I’ve been reading with interest the news out of Canada regarding internet usage caps under a controversial Usage Based Billing (UBB).
The campaign began last year when the Canadian Radio-Television and Telecommunications Commission agreed with Bell over the right to impose usage-based billing on its Internet customers. But the recent surge in interest stems from last week’s decision by the CRTC that effectively ends unlimited Internet use in Canada. (FinancialPost.com)
While it’s been reported that the Harper government will be taking another look at the ruling that caps internet usage to about 25GB/month, there’s a considerable amount of outrage from Canadians, and justifiably so.
What will 25GB/month get the average Canadian?
So, why does this have my attention?
I’m just trying to imagine what I would do with a 25GB cap. If there’s home computing, VOIP phones, audio streaming, and gaming on multiple devices like an XBox, Wii, iPad, and multiple computers, that 25GB is going to go by pretty fast. Just my job, could have the potential to use 25GB in a week.
The other thing this reminds me of though, is…
It gave me a minute to pause and think about our own shift away from unlimited mobile data plans here in the U.S.—and I have to wonder, how is this type of cap so different? I realize that ATT has quietly given some previous iPhone unlimited plans holders back their unlimited data in reaction to Verizon’s own publicity of unlimited offers. I have to wonder however, how long these plans will be available; there have already been whispers that they’re in place “for now.”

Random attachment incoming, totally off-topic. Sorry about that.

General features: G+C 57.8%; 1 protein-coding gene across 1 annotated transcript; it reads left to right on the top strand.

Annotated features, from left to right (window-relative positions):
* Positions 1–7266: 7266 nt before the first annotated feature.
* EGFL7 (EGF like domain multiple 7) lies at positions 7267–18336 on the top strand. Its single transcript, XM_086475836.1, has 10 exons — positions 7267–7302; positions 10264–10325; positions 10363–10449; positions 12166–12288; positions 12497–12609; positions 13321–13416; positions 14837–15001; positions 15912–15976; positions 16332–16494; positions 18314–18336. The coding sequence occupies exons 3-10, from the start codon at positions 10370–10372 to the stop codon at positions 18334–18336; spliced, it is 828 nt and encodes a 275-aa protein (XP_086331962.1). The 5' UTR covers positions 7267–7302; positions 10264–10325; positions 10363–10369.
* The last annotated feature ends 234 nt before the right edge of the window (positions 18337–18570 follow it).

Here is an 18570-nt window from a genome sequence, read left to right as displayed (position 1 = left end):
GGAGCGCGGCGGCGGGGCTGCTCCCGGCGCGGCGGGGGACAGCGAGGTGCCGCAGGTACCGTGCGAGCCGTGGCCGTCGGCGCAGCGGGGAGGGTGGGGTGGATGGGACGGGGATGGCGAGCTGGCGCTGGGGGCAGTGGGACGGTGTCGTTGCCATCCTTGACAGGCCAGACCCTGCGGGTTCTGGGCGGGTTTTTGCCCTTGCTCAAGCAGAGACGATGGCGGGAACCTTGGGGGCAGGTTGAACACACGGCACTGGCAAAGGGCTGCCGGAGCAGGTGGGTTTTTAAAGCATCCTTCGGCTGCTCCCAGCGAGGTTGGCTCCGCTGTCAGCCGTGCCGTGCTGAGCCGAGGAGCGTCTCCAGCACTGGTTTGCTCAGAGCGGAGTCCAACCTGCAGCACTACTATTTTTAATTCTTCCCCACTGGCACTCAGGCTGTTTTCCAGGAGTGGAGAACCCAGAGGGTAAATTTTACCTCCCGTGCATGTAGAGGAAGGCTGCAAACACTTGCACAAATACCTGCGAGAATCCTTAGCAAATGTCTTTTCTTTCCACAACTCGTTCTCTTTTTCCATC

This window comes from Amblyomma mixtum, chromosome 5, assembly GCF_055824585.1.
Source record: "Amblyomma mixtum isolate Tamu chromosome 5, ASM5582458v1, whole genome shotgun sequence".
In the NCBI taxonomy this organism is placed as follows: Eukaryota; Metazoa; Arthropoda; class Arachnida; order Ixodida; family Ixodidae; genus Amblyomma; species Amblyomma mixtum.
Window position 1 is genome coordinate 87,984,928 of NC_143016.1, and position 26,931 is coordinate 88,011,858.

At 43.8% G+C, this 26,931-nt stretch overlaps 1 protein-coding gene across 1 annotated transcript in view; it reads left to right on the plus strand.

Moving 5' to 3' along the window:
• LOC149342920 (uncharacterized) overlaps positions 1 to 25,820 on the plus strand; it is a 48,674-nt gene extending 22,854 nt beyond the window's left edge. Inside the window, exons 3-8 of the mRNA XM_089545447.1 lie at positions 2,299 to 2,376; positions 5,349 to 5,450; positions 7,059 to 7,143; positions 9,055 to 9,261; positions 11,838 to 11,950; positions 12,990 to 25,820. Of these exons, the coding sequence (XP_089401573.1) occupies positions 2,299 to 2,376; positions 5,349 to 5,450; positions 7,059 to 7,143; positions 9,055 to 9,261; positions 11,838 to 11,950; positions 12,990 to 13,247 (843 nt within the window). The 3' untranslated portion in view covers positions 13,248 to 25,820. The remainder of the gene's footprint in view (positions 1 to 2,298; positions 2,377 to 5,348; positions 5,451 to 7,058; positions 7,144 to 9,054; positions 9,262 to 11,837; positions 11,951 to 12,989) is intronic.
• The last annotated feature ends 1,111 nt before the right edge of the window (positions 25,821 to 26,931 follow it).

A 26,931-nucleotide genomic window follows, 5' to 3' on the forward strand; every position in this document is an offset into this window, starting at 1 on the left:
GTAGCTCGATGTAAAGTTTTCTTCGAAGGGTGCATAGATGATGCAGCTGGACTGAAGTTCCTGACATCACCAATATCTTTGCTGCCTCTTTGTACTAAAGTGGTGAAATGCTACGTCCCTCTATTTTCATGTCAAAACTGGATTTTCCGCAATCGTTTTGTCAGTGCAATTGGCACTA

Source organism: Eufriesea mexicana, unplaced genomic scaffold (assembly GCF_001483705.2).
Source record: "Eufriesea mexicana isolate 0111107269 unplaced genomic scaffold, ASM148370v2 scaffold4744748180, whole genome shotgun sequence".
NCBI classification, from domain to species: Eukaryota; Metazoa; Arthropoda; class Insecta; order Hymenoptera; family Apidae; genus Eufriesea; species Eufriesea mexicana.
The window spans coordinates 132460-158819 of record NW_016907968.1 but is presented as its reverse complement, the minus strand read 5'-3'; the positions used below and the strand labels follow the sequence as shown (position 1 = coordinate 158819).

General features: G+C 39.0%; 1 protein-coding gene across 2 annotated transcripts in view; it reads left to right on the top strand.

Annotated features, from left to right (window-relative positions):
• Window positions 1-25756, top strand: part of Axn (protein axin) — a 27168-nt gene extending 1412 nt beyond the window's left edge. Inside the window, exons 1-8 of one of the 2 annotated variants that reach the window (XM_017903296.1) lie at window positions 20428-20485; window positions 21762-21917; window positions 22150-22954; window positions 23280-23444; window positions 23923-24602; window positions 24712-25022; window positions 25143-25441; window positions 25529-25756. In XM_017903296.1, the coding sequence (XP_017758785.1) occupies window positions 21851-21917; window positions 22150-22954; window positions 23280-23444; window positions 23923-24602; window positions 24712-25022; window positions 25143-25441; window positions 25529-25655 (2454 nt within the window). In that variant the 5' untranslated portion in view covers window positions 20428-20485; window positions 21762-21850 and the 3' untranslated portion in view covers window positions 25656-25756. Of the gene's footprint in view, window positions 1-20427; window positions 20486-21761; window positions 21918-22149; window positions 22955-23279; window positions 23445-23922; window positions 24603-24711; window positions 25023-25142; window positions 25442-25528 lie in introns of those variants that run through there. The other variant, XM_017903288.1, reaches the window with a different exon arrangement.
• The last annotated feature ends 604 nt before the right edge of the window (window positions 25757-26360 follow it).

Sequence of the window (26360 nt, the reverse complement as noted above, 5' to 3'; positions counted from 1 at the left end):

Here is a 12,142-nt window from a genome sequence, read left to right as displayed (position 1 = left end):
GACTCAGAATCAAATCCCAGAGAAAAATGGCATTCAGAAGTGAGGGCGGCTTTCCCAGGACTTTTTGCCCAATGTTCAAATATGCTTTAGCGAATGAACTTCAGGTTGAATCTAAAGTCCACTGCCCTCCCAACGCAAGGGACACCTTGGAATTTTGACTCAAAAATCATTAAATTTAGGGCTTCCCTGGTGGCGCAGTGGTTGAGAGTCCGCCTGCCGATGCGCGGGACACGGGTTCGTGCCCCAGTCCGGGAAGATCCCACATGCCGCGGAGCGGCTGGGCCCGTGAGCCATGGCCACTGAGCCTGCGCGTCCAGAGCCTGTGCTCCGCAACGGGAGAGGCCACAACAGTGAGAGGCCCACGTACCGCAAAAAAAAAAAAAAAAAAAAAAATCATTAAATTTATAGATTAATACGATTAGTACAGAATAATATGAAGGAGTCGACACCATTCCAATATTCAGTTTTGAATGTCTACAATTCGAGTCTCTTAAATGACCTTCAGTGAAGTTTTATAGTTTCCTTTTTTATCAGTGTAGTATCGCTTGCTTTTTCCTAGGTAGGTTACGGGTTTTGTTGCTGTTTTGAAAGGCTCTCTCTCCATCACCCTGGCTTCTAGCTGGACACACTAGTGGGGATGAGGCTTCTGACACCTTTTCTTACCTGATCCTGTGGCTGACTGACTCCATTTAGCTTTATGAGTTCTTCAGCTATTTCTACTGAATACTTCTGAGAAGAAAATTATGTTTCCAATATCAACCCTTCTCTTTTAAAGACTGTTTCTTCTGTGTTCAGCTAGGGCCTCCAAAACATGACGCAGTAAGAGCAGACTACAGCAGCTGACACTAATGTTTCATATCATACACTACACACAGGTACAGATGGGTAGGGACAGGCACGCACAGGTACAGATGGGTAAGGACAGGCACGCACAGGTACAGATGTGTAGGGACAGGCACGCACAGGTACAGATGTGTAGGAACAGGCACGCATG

Finally, with a cap on internet bandwidth…
- How will it effect the ability to access or find information? How about Current News?
- Can people visit social sites like Facebook, Twitter or YouTube and connect with others?
- How might a cap on the internet effect working in the “cloud?”
- How will streaming audio like Pandora, MySpoonful or GrooveShark be limited?
- How will a cap on bandwidth effect online purchasing from Amazon or other commerce sites? What about Ebook and MP3 downloads?
In short, how would a cap on internet bandwidth effect the way many of our Northern Neighbors live and work, especially as everything has been shifting toward the Internet? How might the CRTC Ruling in Canada effect Net Neutrality and the access to the Internet for us all?
(Image from OpenMedia.ca.)